In the Zone

"I think Ginger does an excellent job of describing "the zone".   I love it when I am in my zone!"  -  Donna Erwin

 

Many artists speak of the Zone and I use this term frequently, too.  I have heard and read a lot of chatter about the meaning of “the Zone”.  Some artists flatly state that they don’t know what others are talking about when they use this word.  I have come to the conclusion that this term is not describable.  How do you describe deeply personal euphoria, meditation, out-of-body experiences, total absorption and concentration…?

But this is a fascinating concept. 

Years ago, I began to call this state, Alpha, which referred to the brain waves involved.  Don’t know if I was correct in this assumption, but it sounded good at the time.  Today, I would love to find a research scientist who could verify brain waves or anything else that changes in the brain while doing certain tasks.  These tasks range in their content.  I know mathematicians, artists, writers, knitters, composers, chemical engineers and listeners who experience something like the Zone. 

My Zone looks and feels something like this: 

  1. I am totally absorbed in what I am doing.

  2. I feel weightless because I am unaware of my body.

  3. All pain and discomfort is gone.

  4. I am aware of my surroundings but not in touch with them.

  5. I am neither cold nor hot.

  6. I am aware of heightened activity in my brain.

  7. I am able to access a great deal of knowledge and bring this to use in my activity.

  8. I can make decisions quickly and easily about my activity.

  9. I am wide-awake. 

  10.  I can hear.

  11. I can NOT speak.

  12.  I think of absolutely nothing but my activity.

  13.  I will no longer be in my zone if I am touched, some alarm or phone goes off or someone calls my name loudly.


When my children were very small, I would paint in our living room while the kids played beside me with their toys.  They understood that I was there if they needed me but, otherwise, not to interrupt.  These were always our quietest times together.  Always, the kids played happily and peacefully.  They would even put their toys away and once in a while they would nap beside me.  My daughter, the oldest, would occasionally tap me to get my attention – bathroom break, food, water or a question she needed answering immediately.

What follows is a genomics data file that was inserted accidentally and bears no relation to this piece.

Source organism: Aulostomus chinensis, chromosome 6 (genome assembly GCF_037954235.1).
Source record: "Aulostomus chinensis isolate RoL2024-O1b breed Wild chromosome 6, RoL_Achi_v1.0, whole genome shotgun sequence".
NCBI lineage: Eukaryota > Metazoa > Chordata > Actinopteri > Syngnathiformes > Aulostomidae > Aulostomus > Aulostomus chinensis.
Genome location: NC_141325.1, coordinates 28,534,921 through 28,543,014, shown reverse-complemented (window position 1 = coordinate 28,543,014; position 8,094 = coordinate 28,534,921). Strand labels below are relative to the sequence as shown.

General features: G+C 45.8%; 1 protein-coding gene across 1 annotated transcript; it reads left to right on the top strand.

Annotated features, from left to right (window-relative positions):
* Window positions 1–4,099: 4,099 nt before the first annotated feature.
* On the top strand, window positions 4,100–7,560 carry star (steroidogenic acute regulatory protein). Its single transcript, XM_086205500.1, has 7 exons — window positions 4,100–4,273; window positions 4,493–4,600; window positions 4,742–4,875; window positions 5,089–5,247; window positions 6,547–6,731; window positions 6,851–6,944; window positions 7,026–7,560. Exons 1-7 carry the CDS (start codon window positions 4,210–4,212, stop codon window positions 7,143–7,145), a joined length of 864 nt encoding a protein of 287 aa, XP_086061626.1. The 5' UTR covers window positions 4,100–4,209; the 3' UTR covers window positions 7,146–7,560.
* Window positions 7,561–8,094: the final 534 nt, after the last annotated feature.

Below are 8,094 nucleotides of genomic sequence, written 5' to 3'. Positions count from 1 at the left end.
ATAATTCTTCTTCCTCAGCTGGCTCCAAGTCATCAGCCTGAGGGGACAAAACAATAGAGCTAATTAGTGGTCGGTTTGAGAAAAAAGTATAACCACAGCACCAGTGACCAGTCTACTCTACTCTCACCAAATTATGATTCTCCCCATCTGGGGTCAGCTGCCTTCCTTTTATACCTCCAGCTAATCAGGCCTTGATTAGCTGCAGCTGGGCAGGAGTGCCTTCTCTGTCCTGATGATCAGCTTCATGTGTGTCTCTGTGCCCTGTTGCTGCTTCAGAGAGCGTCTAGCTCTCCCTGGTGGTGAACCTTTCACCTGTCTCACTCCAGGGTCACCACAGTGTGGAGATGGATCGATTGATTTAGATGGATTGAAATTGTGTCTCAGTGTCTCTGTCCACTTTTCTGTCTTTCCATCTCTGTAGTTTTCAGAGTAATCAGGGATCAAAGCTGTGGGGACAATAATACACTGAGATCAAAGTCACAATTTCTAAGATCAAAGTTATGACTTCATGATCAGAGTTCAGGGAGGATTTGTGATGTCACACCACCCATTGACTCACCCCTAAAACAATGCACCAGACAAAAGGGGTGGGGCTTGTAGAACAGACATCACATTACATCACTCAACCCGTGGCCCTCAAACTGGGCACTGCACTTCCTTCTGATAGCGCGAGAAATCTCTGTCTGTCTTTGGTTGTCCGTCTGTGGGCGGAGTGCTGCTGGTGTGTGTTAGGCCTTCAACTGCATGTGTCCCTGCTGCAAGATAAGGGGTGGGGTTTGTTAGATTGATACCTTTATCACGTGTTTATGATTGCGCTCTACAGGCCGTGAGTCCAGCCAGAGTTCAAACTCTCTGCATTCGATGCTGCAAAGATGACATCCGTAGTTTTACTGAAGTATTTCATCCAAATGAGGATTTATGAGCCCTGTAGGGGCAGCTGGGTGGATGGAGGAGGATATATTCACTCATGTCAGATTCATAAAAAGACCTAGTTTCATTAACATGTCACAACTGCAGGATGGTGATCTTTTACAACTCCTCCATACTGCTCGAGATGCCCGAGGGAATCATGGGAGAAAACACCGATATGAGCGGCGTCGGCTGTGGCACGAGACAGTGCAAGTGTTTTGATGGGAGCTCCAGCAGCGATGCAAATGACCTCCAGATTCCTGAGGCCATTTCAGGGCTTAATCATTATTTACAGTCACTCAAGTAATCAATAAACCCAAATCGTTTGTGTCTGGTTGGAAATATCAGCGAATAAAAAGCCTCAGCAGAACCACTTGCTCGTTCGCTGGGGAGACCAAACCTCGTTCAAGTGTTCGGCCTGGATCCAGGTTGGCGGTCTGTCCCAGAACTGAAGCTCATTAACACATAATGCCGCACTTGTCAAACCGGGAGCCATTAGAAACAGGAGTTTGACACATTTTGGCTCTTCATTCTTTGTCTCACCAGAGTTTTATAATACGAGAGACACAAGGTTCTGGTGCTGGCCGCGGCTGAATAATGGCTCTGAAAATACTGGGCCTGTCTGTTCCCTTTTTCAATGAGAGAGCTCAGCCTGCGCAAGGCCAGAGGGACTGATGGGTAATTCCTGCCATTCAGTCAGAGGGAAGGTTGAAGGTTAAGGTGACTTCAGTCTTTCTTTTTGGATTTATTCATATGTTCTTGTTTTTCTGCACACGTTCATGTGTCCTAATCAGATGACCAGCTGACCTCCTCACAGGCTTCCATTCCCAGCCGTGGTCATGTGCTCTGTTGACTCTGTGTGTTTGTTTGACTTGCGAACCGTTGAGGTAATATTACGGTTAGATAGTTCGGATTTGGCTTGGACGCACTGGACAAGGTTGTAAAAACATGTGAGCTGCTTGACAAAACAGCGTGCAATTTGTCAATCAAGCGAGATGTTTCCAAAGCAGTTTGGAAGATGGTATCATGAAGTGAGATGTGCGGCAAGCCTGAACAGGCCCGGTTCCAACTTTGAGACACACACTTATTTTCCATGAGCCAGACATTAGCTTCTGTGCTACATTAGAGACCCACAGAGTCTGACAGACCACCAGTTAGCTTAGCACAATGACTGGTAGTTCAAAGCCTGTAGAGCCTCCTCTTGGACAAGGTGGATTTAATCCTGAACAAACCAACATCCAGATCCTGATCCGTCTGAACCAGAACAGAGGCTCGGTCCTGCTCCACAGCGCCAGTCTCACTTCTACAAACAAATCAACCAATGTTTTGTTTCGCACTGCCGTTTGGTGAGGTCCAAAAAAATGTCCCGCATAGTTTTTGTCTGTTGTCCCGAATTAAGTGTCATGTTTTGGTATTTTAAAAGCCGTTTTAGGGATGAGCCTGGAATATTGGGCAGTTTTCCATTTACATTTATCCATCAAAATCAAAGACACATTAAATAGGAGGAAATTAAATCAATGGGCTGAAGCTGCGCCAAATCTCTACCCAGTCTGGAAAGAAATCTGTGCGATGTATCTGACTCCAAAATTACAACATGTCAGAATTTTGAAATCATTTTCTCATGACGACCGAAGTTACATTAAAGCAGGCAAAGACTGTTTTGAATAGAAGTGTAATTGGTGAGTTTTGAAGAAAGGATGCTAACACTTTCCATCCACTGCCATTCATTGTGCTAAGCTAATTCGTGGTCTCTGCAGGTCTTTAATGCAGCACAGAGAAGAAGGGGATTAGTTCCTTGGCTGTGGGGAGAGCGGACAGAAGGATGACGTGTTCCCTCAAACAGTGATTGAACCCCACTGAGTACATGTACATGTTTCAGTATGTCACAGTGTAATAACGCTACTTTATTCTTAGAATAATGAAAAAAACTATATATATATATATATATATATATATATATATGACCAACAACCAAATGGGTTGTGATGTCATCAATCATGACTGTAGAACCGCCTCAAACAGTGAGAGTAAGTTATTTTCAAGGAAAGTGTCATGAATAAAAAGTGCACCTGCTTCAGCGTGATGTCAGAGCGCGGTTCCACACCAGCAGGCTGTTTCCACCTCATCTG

All of this was true, too, when I was reading a book.   As they grew older (of course, I didn’t grow older) it extended to when I graded papers, wrote lesson plans and studied for lecturing.  I always called this an Alpha state and it wasn’t long before both the kids also found themselves in Alpha states; first when listening to me reading to them and then in very individual play and in their own reading and learning processes.  I knew this because it was hard to get their attention - I usually had to touch them.

Once, I did a demo for my workshop and I warned my students that I could hear them but could not speak to answer their questions and that I would automatically back up as I painted and would just step on them if they stood behind me.

Recently, I have learned that setting out good habits for activities keeps me in the zone longer and with greater success in my activity.  In other words, I must have all my tools ready and in their correct place.  Translate this to my palette colors laid out in the usual order and quantity, brushes, palette knife and paint thinner available and in place, paper towel in the right position and my photo reference, too.  For plein air painting this is very important.  Breaking my concentration to gather up some missing item or if I haven’t squeezed out enough paint (heaven forbid!) is an absolute “no-no”.  Breaking in mid stride creates havoc in my brain and a re-start is awkward, at best.

I have always thought of the Zone or Alpha as a creative state.  Creativity takes a kind of non-analytical thought process; it takes an outside-the-box, lateral thinking process instead.  

I write frequently about my right brain/left brain activity and this is closely related to my Zone.  I have learned that my right brain (my creative side and the one that paints) is full of chaos and loves to be in the Zone BUT, I have to engage my left brain (analytical, organized and intellectual side) to access usable knowledge, keep me on target mentally and not wondering off somewhere in the chaos.  The left brain resists the Zone, probably for fear of chaos, but stands ready to assist subconsciously when needed (which is often!).  In the end, together they are creative, wise, knowledgeable and can paint for hours on end to produce some good paintings.

What is your Zone about?  I really am interested if you can speak its name with words.

Acknowledge and enjoy your inner, meditative, productive state when you paint, regardless of what you name it.

Ciao,

Ginger

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For Donna Erwin of Columbia River Gallery in Troutdale, OR, being a finalist in The 6th Annual Tru Vue® Framing Competition is familiar territory. She...

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